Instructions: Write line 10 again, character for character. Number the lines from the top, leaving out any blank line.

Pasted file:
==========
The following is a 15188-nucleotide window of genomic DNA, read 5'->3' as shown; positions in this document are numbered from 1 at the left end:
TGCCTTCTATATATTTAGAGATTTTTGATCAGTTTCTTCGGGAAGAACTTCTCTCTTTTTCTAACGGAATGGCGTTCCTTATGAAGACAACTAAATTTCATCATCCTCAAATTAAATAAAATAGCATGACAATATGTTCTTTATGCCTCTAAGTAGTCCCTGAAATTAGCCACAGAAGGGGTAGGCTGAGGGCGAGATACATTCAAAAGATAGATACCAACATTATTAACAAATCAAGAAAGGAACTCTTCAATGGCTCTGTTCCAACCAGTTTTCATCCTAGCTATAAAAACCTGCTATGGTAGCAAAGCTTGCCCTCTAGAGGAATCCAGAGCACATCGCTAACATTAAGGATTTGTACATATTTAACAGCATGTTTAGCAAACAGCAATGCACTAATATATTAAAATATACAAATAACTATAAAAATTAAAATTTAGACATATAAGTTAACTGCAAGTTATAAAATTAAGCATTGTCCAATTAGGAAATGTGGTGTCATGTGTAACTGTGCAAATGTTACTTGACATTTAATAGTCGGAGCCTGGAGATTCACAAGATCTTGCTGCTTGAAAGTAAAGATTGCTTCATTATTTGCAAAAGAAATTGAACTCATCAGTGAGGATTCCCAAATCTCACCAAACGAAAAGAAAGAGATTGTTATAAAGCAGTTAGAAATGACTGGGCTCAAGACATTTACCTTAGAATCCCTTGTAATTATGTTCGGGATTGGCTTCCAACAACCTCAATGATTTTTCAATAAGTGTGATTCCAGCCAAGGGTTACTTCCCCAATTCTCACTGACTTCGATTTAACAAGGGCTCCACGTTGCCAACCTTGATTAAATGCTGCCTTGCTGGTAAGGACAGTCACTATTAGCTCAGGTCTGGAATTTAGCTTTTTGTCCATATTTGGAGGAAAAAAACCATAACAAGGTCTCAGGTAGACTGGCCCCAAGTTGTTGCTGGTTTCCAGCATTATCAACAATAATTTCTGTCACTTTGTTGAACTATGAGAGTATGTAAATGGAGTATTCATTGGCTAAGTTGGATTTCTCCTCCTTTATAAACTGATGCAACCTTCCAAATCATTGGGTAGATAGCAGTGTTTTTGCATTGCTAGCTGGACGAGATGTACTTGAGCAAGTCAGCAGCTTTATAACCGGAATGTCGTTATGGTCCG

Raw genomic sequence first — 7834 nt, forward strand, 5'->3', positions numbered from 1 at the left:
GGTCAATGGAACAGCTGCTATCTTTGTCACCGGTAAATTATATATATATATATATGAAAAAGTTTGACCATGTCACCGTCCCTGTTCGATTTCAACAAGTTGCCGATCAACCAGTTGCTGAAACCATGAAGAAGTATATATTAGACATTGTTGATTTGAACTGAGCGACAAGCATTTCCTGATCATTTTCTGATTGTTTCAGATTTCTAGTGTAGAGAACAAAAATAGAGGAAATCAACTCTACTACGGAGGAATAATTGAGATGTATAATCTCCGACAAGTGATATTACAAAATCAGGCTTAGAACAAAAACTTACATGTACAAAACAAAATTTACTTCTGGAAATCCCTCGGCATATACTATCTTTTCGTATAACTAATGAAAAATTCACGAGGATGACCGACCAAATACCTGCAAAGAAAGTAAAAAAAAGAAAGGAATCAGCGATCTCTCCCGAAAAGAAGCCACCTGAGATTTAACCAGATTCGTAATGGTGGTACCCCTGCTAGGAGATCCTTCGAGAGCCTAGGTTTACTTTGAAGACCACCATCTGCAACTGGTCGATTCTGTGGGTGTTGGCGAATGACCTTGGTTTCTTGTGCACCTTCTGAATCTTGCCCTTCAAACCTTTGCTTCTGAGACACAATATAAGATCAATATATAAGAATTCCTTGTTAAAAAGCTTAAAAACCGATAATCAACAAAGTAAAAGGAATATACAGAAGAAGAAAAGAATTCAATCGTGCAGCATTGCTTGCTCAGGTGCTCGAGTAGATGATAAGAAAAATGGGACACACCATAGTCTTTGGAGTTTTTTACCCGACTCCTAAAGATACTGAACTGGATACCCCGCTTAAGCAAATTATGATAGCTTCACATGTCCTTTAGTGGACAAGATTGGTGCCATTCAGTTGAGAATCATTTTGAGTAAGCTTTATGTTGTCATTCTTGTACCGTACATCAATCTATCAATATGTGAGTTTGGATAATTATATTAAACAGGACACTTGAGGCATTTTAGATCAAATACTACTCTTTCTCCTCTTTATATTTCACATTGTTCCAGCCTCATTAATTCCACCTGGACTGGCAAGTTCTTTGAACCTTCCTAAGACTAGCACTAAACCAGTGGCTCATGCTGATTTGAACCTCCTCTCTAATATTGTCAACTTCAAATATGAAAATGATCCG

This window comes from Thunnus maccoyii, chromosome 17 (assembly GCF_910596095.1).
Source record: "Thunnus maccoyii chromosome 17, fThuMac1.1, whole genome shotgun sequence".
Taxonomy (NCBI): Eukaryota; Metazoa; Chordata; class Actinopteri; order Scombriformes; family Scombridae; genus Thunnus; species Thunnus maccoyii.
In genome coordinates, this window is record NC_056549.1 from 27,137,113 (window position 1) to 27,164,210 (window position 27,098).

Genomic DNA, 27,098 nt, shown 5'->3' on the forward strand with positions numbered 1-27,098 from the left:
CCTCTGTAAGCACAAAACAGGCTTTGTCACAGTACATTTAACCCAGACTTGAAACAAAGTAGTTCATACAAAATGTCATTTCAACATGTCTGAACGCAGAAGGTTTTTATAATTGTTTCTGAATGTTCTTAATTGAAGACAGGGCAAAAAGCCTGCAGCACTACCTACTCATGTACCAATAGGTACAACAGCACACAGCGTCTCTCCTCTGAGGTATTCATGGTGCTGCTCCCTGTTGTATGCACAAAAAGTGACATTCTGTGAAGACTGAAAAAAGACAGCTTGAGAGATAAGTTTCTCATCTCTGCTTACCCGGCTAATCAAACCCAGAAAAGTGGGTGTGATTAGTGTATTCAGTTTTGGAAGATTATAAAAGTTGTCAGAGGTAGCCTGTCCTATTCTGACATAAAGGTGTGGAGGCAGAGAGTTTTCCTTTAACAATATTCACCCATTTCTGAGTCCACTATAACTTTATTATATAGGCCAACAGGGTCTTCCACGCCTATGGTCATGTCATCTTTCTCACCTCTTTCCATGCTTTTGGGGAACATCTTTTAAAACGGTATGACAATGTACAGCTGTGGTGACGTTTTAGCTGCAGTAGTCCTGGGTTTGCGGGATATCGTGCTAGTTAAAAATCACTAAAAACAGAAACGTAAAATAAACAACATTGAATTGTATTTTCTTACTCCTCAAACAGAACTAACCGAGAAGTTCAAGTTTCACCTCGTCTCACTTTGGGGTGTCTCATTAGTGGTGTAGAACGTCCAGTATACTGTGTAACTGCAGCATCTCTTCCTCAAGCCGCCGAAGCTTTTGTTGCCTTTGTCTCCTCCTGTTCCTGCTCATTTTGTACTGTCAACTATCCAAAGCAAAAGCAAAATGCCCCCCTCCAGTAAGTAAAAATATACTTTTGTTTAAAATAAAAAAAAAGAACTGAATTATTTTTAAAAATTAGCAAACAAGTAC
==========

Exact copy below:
CCTCTGTAAGCACAAAACAGGCTTTGTCACAGTACATTTAACCCAGACTTGAAACAAAGTAGTTCATACAAAATGTCATTTCAACATGTCTGAACGCAGAAGGTTTTTATAATTGTTTCTGAATGTTCTTAATTGAAGACAGGGCAAAAAGCCTGCAGCACTACCTACTCATGTACCAATAGGTACAACAGCACACAGCGTCTCTCCTCTGAGGTATTCATGGTGCTGCTCCCTGTTGTATGCACAAAAAGTGACATTCTGTGAAGACTGAAAAAAGACAGCTTGAGAGATAAGTTTCTCATCTCTGCTTACCCGGCTAATCAAACCCAGAAAAGTGGGTGTGATTAGTGTATTCAGTTTTGGAAGATTATAAAAGTTGTCAGAGGTAGCCTGTCCTATTCTGACATAAAGGTGTGGAGGCAGAGAGTTTTCCTTTAACAATATTCACCCATTTCTGAGTCCACTATAACTTTATTATATAGGCCAACAGGGTCTTCCACGCCTATGGTCATGTCATCTTTCTCACCTCTTTCCATGCTTTTGGGGAACATCTTTTAAAACGGTATGACAATGTACAGCTGTGGTGACGTTTTAGCTGCAGTAGTCCTGGGTTTGCGGGATATCGTGCTAGTTAAAAATCACTAAAAACAGAAACGTAAAATAAACAACATTGAATTGTATTTTCTTACTCCTCAAACAGAACTAACCGAGAAGTTCAAGTTTCACCTCGTCTCACTTTGGGGTGTCTCATTAGTGGTGTAGAACGTCCAGTATACTGTGTAACTGCAGCATCTCTTCCTCAAGCCGCCGAAGCTTTTGTTGCCTTTGTCTCCTCCTGTTCCTGCTCATTTTGTACTGTCAACTATCCAAAGCAAAAGCAAAATGCCCCCCTCCAGTAAGTAAAAATATACTTTTGTTTAAAATAAAAAAAAAGAACTGAATTATTTTTAAAAATTAGCAAACAAGTAC